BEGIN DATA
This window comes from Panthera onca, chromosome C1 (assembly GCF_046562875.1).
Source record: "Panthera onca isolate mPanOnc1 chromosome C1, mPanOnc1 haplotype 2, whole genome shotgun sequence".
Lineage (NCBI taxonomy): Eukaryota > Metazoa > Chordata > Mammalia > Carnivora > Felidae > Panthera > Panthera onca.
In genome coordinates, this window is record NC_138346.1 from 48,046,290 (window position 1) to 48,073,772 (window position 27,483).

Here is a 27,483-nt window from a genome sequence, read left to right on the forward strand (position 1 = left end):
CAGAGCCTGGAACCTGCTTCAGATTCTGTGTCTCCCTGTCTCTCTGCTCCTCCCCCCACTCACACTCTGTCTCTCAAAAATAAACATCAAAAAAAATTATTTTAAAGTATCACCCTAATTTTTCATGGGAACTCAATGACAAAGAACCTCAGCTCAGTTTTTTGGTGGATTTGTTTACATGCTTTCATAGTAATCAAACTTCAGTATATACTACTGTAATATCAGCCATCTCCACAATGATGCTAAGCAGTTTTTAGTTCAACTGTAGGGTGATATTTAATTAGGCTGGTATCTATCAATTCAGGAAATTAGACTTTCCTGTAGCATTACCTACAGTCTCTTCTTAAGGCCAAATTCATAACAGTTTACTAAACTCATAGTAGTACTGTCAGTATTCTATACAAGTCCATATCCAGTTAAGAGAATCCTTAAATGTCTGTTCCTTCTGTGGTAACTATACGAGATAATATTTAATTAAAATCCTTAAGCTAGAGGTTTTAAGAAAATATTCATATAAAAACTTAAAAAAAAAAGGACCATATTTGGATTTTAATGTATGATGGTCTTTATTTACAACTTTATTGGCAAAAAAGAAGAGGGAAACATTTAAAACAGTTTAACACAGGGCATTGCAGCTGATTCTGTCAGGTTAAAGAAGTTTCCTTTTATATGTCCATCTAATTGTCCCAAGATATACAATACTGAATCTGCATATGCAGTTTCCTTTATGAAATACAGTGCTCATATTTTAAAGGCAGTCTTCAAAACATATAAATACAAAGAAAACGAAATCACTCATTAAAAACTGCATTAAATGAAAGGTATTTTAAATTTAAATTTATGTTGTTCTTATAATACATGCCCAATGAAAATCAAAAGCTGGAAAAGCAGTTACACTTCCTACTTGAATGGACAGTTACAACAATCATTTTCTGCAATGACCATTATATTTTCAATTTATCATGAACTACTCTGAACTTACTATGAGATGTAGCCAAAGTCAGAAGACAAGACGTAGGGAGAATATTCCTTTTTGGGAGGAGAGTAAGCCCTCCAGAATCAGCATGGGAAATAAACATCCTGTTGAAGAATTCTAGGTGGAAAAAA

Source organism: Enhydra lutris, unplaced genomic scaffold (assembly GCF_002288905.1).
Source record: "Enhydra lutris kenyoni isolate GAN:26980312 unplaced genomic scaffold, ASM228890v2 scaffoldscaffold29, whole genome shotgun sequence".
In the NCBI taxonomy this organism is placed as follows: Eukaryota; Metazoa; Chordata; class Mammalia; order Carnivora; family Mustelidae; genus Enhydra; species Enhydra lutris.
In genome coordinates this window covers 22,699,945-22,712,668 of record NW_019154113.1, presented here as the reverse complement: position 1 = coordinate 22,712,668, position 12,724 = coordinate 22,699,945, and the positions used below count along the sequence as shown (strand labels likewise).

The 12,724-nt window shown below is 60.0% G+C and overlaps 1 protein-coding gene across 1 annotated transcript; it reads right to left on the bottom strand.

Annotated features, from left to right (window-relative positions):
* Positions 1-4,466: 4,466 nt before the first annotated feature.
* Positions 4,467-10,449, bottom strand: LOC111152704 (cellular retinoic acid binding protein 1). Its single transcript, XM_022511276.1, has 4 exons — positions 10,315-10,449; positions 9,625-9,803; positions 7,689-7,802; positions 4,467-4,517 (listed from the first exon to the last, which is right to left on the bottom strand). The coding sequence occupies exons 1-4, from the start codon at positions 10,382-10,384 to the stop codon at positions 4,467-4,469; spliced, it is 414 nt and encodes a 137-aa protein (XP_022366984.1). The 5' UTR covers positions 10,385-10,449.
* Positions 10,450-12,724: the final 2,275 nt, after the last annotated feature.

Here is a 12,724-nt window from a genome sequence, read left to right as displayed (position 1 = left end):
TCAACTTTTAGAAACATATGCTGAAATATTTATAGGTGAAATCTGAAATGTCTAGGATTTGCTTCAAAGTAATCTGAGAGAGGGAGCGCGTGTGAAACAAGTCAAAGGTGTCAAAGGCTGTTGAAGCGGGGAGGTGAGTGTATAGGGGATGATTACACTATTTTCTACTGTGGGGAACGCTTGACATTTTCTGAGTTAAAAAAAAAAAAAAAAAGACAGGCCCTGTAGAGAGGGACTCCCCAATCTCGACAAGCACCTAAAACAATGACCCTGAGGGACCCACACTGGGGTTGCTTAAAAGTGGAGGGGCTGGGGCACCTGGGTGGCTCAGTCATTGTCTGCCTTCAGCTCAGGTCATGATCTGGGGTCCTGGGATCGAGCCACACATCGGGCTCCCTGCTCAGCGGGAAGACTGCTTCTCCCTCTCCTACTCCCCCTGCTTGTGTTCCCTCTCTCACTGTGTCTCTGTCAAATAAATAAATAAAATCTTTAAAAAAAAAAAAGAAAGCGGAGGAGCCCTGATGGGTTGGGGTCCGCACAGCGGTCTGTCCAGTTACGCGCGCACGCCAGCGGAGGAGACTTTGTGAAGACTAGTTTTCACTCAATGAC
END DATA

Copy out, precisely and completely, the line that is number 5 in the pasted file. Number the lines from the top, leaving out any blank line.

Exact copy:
Here is a 27,483-nt window from a genome sequence, read left to right on the forward strand (position 1 = left end):